I mentioned in my Writer’s Process post that I have a novel in the works about a modern day prophet. Below I’m sharing with you the opening pages. In order not to break up the flow, this is a longer blog post than usual.
The entire novel won’t be written for some time, but I’m curious if you find it understandable. I’ve been told by my writer’s critique group that they need more information, but I didn’t want to do an info dump. More details will come throughout the plot line. Let me know what you think. Thanks, and hope you enjoy it.
by L. Virelli
Max Greenwood, June 3, 2027
I rested alone on a park bench overlooking a lake where morning mist hugged the water’s surface. Leaning forward with elbows on my knees, I clasped the diary of a dead woman in my hands and released words with a heavy breath, “Why me, Julia?”
The peaceful, deserted grounds offered the chance to quiet my mind and allow a possible answer to come forward. A paved trail from the cemetery behind me led to a path around the lake. Green rolling hills lay beyond. Lining the walkway, vivid lavenders reached for the dawning sun. Early summer exhaled enough damp air to require a light jacket.
A comforting dove’s coo helped me to focus on inner stillness.
Soon, a crow’s sharp caw disturbed the solitude. I slipped my fingers through my dark hair and pulled strands into spikes. My ex-wife, Lana used to hate this nervous habit of mine.
I slumped back on the bench now, still clinging to Julia’s diary. I received it from her will two weeks ago, but couldn’t bring myself to read her valued words. I usually lived for this type of information, so why hesitate now?
The reason for my apprehension wasn’t buried too deep. I hoped to evade what Julia intended for me to do with her journal. I had researched her mentor, Joshua Cabe, for personal reasons, nothing more. I was a trained journalist—a war correspondent. Writing about a hippie-like modern day prophet did not fit my profile.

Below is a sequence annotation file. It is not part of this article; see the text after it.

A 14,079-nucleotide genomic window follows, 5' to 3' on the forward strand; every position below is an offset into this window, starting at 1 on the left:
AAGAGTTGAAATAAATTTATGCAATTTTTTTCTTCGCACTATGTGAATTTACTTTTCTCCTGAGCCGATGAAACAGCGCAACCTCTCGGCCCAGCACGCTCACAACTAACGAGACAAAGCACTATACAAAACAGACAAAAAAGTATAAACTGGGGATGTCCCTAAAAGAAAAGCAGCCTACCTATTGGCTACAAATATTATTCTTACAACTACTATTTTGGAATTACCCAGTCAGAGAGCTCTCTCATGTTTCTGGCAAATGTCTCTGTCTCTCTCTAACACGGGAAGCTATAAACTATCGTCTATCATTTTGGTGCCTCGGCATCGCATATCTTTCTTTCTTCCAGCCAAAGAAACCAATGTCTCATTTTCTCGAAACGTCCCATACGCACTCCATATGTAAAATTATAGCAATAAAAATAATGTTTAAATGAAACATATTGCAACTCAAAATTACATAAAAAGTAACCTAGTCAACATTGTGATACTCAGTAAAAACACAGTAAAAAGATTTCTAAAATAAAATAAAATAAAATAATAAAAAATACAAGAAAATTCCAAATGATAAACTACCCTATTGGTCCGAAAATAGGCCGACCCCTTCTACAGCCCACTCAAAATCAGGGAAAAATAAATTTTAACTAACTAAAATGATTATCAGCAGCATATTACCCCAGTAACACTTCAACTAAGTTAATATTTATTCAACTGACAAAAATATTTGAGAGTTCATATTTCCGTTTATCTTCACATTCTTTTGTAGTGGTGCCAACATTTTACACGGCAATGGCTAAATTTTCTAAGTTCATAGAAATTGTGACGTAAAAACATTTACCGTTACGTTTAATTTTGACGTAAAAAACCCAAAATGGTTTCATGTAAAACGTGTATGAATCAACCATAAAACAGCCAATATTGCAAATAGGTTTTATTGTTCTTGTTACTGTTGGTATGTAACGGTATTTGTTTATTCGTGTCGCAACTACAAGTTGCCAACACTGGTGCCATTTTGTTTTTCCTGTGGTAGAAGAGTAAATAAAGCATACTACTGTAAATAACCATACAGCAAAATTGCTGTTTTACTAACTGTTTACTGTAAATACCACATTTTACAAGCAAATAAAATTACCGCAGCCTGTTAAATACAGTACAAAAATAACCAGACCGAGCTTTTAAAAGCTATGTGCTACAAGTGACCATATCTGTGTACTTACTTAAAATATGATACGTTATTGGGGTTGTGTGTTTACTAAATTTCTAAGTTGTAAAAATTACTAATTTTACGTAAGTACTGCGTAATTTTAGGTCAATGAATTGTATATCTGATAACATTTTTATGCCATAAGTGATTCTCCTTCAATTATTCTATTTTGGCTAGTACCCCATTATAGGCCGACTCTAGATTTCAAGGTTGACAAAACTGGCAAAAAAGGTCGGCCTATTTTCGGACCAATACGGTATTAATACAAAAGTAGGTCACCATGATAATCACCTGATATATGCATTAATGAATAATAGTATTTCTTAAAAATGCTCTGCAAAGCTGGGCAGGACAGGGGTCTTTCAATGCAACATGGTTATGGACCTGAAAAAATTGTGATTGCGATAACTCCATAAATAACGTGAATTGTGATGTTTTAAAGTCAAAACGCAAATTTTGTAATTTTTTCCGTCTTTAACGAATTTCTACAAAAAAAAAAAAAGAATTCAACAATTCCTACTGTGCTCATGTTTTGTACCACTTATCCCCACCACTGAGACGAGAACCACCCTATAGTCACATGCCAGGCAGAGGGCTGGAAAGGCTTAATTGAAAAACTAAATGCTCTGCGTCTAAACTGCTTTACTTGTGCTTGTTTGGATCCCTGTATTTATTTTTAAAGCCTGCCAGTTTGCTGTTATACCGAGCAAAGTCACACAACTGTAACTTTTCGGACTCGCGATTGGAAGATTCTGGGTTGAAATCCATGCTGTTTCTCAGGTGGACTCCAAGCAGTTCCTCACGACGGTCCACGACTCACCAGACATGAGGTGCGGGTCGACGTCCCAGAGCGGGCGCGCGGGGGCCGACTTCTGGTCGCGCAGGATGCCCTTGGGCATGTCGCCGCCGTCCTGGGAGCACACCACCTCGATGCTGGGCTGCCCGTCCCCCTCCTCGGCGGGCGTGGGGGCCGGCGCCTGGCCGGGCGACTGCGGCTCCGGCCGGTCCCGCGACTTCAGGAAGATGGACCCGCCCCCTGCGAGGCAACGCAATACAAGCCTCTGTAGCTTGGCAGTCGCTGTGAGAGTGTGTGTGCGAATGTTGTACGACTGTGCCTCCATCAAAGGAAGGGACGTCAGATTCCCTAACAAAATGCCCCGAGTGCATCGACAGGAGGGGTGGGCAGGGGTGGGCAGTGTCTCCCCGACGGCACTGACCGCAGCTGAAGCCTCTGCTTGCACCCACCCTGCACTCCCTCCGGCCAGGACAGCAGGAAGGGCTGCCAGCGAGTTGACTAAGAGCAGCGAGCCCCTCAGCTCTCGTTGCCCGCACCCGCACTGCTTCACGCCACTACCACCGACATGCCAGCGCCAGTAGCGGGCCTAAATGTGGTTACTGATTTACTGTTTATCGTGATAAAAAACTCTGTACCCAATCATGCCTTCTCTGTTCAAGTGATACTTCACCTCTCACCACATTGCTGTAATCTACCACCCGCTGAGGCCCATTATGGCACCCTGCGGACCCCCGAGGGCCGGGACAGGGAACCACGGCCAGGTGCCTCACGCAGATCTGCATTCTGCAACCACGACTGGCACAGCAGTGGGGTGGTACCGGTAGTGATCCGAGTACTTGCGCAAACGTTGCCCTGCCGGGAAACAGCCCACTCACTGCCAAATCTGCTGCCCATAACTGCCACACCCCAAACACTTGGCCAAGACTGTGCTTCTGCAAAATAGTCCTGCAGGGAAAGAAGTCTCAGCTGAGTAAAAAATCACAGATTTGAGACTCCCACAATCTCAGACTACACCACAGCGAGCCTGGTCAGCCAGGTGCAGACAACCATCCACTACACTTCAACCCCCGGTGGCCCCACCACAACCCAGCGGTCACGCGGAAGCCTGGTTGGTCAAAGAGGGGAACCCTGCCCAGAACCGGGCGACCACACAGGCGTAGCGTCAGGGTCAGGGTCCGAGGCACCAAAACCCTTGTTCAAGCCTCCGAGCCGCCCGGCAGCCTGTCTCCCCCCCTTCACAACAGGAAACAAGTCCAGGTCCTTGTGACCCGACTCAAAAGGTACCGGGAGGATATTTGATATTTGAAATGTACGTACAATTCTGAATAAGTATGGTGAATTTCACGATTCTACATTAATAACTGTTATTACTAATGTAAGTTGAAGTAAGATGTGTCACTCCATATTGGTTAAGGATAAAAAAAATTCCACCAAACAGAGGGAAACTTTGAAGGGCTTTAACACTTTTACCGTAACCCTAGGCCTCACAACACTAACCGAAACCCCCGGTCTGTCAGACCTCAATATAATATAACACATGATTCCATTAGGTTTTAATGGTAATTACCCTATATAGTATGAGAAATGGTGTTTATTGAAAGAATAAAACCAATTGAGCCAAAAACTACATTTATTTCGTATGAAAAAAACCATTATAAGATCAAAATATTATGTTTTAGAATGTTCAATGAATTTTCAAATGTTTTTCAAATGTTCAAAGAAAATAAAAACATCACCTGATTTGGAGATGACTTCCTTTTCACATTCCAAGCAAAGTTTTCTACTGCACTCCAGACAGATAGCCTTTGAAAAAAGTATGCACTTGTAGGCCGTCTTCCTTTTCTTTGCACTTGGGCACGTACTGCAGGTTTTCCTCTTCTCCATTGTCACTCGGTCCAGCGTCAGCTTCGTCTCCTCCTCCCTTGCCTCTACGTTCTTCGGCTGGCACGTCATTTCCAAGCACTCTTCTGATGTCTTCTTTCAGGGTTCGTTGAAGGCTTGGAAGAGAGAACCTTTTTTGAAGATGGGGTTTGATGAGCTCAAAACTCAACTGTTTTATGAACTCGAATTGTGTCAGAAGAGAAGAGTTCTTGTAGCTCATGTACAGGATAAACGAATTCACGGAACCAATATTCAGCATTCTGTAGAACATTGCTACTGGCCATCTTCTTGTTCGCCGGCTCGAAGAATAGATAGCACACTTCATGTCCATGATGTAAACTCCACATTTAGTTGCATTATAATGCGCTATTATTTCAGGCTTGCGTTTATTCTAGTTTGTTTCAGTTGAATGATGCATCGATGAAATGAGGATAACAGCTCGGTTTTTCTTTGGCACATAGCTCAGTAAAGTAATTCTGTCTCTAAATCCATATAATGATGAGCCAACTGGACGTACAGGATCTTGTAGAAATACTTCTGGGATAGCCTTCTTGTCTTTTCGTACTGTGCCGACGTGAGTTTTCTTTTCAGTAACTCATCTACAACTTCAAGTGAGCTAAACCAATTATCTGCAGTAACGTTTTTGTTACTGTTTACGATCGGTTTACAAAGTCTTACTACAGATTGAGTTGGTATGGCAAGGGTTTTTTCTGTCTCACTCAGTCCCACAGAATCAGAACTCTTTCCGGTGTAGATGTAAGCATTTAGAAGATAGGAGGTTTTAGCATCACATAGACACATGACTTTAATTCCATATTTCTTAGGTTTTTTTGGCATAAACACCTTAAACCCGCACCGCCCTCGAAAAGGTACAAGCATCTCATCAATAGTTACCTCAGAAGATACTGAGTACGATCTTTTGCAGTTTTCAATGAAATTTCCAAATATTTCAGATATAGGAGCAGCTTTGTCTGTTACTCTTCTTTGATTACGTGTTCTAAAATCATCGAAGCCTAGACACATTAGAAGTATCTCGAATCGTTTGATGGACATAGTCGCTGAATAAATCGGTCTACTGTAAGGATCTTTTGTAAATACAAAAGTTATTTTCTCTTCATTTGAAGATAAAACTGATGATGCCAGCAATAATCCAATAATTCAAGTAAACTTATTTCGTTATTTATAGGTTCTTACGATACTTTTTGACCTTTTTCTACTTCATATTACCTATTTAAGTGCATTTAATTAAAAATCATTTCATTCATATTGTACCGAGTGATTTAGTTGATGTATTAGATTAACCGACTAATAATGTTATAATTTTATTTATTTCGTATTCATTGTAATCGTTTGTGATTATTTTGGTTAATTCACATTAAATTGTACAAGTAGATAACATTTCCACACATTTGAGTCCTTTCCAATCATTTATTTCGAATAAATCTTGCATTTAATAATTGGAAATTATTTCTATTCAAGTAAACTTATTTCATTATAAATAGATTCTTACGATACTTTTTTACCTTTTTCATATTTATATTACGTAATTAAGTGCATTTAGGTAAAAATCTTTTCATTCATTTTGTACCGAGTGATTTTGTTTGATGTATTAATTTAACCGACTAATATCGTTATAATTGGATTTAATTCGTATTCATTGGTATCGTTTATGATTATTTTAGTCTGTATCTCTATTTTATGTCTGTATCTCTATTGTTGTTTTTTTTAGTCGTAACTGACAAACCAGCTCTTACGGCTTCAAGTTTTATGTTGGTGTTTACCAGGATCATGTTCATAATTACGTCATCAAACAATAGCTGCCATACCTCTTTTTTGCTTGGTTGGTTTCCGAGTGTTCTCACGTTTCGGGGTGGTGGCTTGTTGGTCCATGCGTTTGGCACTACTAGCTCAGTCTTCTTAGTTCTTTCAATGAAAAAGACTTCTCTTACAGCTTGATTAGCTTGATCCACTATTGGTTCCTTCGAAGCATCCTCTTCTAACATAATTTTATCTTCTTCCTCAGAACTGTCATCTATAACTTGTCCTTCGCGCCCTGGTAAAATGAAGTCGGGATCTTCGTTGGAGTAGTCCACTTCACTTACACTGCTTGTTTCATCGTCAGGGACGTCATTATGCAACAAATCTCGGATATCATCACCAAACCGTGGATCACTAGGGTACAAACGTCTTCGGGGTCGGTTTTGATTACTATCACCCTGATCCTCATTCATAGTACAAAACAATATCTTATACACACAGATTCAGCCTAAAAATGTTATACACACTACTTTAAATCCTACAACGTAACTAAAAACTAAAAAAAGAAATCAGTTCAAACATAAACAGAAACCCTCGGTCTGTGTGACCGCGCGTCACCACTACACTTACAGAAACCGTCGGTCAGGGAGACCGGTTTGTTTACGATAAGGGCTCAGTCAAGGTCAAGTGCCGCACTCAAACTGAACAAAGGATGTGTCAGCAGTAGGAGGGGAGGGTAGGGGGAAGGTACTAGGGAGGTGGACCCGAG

In the 1960’s, society experimented with moral relativism. Later, evangelism made a comeback, until politics claimed its rigid dogma to be bigoted. As a result, moral relativism hit big again by the twenty-first century. Over time, scruples of any kind became associated with zealotry and racism. Many religions practiced in obscurity, except for one—a new church movement that claimed to revolve around the philosophy of Joshua Cabe. A man named Tobias Jones was its founder.
Human contact and compassion had diminished, replaced by text messages and video chats. Julia’s diary held revelations from Joshua and could make a profound difference, but who am I to tell his story? I’m forty-two years old, and this would be a complete about-face in my career. I write about heroes of battles, not heroes of peace. I wasn’t even fit to interview Joshua, let alone write about him. And, of all the crazy things to happen to me, I actually met the man sixty years after his death. Again, I can’t help but wonder, why me?
A gust of wind out of nowhere whipped me in the face. My hands tingled beneath the book’s leather bound cover until it grew warm … almost hot to the touch. “Okay, Okay.”
I opened the journal and recognized Julia’s signature in the upper right corner. From there, I flipped through and let it fall to any page.
April 17, 1960
I found Joshua sprawled on the ground in the alley. Blood dribbled from his mouth. Cyrus lay beside him, also beaten badly.
I dropped to the gritty gravel and lifted Joshua’s head onto my lap, my cheeks streaked with tears.
An agonizing groan gurgled in Joshua’s throat, and my breath caught with fright for him.
His head wobbled as he turned toward Cyrus, who whispered, “I’m sorry.”
“You’re effort to save me is your salvation.” Joshua spoke strongly despite his wounds.
I swung my long, dark hair behind me and then stroked his moist face.
A woman’s shriek came from around the corner. Joshua’s mother, Isabella, and his aunt Marta, darted into the alley toward us.
Isabella fell to the grimy earth at her son’s feet…her brown graying bun broke loose on one side.
Marta gasped and cupped a hand over her mouth.
I shouted, “Quick, call for help, Marta.”
She started to move but Joshua spoke up. “No, it’s too late.” He peeked at me through swollen lids, his radiant turquoise eyes now dull and gray. “You and Isabella … take care of each other.”
A death rattle came from Cyrus, and the three of us women wept uncontrollably.
Joshua’s eyes focused at something above my head as if recognizing someone. “Okay, yes. Forgive them.” His lids closed and his head slid down the side of my lap.”
I slapped the book shut, snuffing emotions that tried to surface over the tragic scene.
Julia’s voice whispered in my head, “Messengers of peace are often reluctant.”
I gazed out toward the lake again and knew. The story needed to be told, but not by me. Julia and Tobias would tell the true story of Joshua Cabe.